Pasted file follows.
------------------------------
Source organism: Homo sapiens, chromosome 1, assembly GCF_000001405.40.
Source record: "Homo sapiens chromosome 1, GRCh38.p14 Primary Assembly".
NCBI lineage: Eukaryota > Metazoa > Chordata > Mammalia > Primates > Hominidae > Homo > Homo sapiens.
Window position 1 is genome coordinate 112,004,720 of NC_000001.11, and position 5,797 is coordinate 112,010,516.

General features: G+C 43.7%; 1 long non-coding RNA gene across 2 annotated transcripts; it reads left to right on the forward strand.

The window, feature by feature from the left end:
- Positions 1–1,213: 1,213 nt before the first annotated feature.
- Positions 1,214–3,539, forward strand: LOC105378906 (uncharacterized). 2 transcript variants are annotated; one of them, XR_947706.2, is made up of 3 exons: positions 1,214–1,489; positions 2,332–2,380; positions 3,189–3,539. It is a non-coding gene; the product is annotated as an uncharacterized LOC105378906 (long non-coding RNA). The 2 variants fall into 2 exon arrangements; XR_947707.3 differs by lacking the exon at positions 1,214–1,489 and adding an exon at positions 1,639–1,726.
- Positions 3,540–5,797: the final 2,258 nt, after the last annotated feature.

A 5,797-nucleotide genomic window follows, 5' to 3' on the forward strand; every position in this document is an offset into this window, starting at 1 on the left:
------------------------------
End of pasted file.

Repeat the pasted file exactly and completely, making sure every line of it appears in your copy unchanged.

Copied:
Source organism: Homo sapiens, chromosome 1, assembly GCF_000001405.40.
Source record: "Homo sapiens chromosome 1, GRCh38.p14 Primary Assembly".
NCBI lineage: Eukaryota > Metazoa > Chordata > Mammalia > Primates > Hominidae > Homo > Homo sapiens.
Window position 1 is genome coordinate 112,004,720 of NC_000001.11, and position 5,797 is coordinate 112,010,516.

General features: G+C 43.7%; 1 long non-coding RNA gene across 2 annotated transcripts; it reads left to right on the forward strand.

The window, feature by feature from the left end:
- Positions 1–1,213: 1,213 nt before the first annotated feature.
- Positions 1,214–3,539, forward strand: LOC105378906 (uncharacterized). 2 transcript variants are annotated; one of them, XR_947706.2, is made up of 3 exons: positions 1,214–1,489; positions 2,332–2,380; positions 3,189–3,539. It is a non-coding gene; the product is annotated as an uncharacterized LOC105378906 (long non-coding RNA). The 2 variants fall into 2 exon arrangements; XR_947707.3 differs by lacking the exon at positions 1,214–1,489 and adding an exon at positions 1,639–1,726.
- Positions 3,540–5,797: the final 2,258 nt, after the last annotated feature.

A 5,797-nucleotide genomic window follows, 5' to 3' on the forward strand; every position in this document is an offset into this window, starting at 1 on the left: